The state Department of Health has investigated, and come up with a negative diagnosis of two suspected Kaua’i cases of a mysterious and deadly respiratory illness from Asia.
The two cases involve a Kaua’i woman who visited Kowloon in China for about a week in February and a Wilcox Hospital staffer, a woman, who treated the patient upon her return to Kaua’i and became ill.
The Kaua’i cases are of key concern in Hawai’i because worldwide nine people have died and there have been a reported 264 suspected severe acute respiratory syndrome (SARS) cases so far.
Both Kaua’i women had symptoms of SARS including a low-grade fever, respiratory problems and exposure to the illness after Feb. 1, when an outbreak in Hong Kong was believed to have started at a hotel, resulting in 150 suspected cases there.
The Kaua’i women are not suspected of having SARS partly because they both recovered after a short illness, according to Dr. Paul Effler, an epidemiologist with the DOH.
Effler said the two Kaua’i women also were suspected of having SARS only because they had symptoms of the illness as defined by the Centers for Disease Control and Prevention in Atlanta, Ga.
“We don’t have any evidence of any severe respiratory illness related to those suspected cases of SARS, according to the CDC definition,” Dr. Effler said. “(At this point) there is no test we can use to rule (the Kaua’i women) them in or out, so they remain suspected cases.”
As a result of the Kaua’i cases and because of the cases worldwide, the state DOH has begun an active surveillance statewide to find additional suspected cases.
To date, the surveillance of hospitals statewide has yielded no new suspected cases of SARS, Dr. Effler said.
DOH sent advisories to physicians statewide after the World Health Organization announced Feb. 19 that blue flu contributed to deaths in Hong Kong.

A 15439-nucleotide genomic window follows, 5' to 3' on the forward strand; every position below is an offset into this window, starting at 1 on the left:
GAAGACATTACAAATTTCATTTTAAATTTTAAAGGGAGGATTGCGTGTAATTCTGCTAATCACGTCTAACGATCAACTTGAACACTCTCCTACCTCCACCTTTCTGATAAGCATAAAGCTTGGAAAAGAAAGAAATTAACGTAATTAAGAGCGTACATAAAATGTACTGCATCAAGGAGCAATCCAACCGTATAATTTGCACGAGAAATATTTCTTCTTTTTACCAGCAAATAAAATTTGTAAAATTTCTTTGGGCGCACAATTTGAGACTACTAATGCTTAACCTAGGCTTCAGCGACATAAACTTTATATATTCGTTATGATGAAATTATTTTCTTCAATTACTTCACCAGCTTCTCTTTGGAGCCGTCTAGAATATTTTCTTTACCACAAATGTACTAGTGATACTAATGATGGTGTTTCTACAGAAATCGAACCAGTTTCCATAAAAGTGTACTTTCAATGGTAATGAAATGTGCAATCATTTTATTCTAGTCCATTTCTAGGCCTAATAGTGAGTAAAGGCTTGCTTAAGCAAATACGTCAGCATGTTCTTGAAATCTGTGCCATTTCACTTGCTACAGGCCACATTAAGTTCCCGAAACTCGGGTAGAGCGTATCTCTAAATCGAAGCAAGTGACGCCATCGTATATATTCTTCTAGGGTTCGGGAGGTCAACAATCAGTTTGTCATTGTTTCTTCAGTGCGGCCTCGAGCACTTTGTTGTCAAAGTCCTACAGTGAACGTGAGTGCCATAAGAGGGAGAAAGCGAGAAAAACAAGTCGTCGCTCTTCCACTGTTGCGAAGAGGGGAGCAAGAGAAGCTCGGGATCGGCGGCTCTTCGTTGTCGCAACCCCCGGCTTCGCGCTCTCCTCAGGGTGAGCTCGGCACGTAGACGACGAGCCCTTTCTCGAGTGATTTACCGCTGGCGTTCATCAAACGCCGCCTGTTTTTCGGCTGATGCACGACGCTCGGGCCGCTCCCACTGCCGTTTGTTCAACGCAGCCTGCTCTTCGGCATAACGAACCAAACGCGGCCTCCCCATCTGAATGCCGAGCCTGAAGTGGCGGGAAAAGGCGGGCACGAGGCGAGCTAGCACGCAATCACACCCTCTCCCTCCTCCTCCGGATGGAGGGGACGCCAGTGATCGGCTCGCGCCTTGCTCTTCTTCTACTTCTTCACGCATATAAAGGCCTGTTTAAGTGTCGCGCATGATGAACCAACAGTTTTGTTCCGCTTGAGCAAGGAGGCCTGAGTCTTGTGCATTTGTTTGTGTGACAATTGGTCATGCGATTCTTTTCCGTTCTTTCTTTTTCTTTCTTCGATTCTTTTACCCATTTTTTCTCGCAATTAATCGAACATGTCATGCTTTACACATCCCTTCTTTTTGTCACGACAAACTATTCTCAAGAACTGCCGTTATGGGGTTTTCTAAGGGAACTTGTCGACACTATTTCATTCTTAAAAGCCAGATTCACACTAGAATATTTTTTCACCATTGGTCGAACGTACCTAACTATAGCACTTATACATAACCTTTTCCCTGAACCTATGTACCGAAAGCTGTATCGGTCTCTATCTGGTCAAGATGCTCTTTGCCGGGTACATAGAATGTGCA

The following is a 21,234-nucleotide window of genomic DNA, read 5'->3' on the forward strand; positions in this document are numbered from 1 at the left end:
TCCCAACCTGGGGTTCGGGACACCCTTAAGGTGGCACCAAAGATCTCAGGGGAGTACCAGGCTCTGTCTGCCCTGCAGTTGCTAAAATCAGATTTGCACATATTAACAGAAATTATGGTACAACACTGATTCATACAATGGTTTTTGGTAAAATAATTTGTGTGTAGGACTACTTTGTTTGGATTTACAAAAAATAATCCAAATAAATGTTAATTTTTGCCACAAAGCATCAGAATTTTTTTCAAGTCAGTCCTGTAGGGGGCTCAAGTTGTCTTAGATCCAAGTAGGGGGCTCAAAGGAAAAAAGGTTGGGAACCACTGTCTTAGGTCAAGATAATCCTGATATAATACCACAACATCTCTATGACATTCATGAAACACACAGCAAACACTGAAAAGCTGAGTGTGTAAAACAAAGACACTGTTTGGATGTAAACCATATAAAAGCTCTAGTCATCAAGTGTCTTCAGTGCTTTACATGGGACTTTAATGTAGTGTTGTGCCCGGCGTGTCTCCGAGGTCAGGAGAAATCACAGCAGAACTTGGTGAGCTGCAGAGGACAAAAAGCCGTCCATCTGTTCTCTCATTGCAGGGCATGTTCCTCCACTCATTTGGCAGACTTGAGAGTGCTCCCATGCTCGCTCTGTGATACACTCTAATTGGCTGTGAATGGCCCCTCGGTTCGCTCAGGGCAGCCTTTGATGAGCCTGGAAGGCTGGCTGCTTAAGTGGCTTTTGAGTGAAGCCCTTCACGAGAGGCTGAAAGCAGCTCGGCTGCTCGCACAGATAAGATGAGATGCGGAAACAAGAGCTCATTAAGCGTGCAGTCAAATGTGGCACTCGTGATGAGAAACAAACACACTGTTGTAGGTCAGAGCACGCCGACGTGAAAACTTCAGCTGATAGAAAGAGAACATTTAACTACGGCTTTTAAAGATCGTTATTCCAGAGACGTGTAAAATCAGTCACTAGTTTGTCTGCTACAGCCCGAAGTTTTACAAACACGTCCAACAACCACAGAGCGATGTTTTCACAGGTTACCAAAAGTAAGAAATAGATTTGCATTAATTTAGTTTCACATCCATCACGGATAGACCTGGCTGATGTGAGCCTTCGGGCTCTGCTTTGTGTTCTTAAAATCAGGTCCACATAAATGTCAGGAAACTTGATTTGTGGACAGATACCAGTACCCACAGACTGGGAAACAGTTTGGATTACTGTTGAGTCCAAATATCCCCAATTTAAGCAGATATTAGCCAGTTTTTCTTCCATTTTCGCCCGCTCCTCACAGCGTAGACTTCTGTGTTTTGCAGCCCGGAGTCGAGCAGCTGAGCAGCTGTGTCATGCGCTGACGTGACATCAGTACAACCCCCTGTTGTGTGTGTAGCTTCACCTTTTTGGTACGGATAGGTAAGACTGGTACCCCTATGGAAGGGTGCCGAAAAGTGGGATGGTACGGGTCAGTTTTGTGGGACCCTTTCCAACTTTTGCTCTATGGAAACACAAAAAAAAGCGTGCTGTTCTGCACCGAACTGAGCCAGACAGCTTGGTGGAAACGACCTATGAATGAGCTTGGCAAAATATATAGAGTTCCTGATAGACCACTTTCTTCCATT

DOH launched its surveillance for SARS cases after the WHO and CDC raised concerns about the flu.
On March 16 and March 17, the two organizations released information about SRS and speculated the flu might have originated from southern China and Hong Kong, Dr. Effler said.
In connection with the Kaua’i cases, the female patient had stayed in Kowloon from Feb. 18 to Feb. 25.
Upon her return to Kaua’i on Feb. 25, the woman got sick and was admitted to Wilcox Hospital the following day.
The woman’s doctor, mindful of a DOH advisory to doctors on the bird flu, became concerned her illness might be attributed that flu bug, Dr. Effler said.
The woman didn’t developed pneumonia, recovered and was discharged after a three-day hospital stay, Dr. Effler said.
Based on opinions of medical experts in Hong Kong who studied the characteristics of the bird flu, Effler said it appeared the woman’s case was probably not tied to that flu because the illness is not easily transmitted.
But DOH officials decided to give the case a second look after WHO and CDC officials circulated information suggesting SARS might have originated in southern China and Hong Kong, Dr. Effler said.
“We remembered the woman who had been admitted for bird flue a few weeks ago, and we decided we should look into this individual’s stay in the hospital and people who came in contact with the woman,” Dr. Effler said.
He said a Wilcox Hospital staffer came in contact with the woman, became sick on March 6 and was admitted to the hospital with pneumonia on March 9.
The woman stayed two nights and has “recovered fine and her follow-up medical exams indicate her pneumonia has been resolved,” Dr. Effler said.
He said there is a good chance neither woman contacted SARS, partly because low-grade fevers and minor respiratory problems are common and the symptoms are not indicative a person has succumbed to SARS.
Kaua’i’s two suspected SARS cases are among 11 suspected cases in the United States. Worldwide, there were 264 suspected cases of SARS reported.
For more information about SARS cases, contact the Hawai’i DOH at 1-888-256-2675 (a tow-free number) or go to www.CDC.gov.
Staff writer Lester Chang can be reached at 245-3681 (ext. 225) and mailto:email@example.com